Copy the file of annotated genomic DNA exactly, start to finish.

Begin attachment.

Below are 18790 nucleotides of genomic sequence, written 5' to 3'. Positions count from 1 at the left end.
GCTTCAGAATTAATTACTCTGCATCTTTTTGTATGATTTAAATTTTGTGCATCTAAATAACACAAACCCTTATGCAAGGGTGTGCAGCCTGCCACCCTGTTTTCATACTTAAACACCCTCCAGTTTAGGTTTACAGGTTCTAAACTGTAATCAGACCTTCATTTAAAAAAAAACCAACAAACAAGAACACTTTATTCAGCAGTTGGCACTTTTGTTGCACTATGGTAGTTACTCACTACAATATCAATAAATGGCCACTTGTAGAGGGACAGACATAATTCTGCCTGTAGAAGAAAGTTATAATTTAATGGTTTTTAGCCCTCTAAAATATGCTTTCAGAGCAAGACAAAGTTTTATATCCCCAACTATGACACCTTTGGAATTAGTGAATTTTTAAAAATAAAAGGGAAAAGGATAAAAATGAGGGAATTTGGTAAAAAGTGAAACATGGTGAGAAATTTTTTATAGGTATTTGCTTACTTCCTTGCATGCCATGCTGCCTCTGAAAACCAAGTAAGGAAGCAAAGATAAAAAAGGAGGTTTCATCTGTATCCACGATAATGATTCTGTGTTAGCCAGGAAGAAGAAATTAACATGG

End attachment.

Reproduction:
Below are 18790 nucleotides of genomic sequence, written 5' to 3'. Positions count from 1 at the left end.
GCTTCAGAATTAATTACTCTGCATCTTTTTGTATGATTTAAATTTTGTGCATCTAAATAACACAAACCCTTATGCAAGGGTGTGCAGCCTGCCACCCTGTTTTCATACTTAAACACCCTCCAGTTTAGGTTTACAGGTTCTAAACTGTAATCAGACCTTCATTTAAAAAAAAACCAACAAACAAGAACACTTTATTCAGCAGTTGGCACTTTTGTTGCACTATGGTAGTTACTCACTACAATATCAATAAATGGCCACTTGTAGAGGGACAGACATAATTCTGCCTGTAGAAGAAAGTTATAATTTAATGGTTTTTAGCCCTCTAAAATATGCTTTCAGAGCAAGACAAAGTTTTATATCCCCAACTATGACACCTTTGGAATTAGTGAATTTTTAAAAATAAAAGGGAAAAGGATAAAAATGAGGGAATTTGGTAAAAAGTGAAACATGGTGAGAAATTTTTTATAGGTATTTGCTTACTTCCTTGCATGCCATGCTGCCTCTGAAAACCAAGTAAGGAAGCAAAGATAAAAAAGGAGGTTTCATCTGTATCCACGATAATGATTCTGTGTTAGCCAGGAAGAAGAAATTAACATGG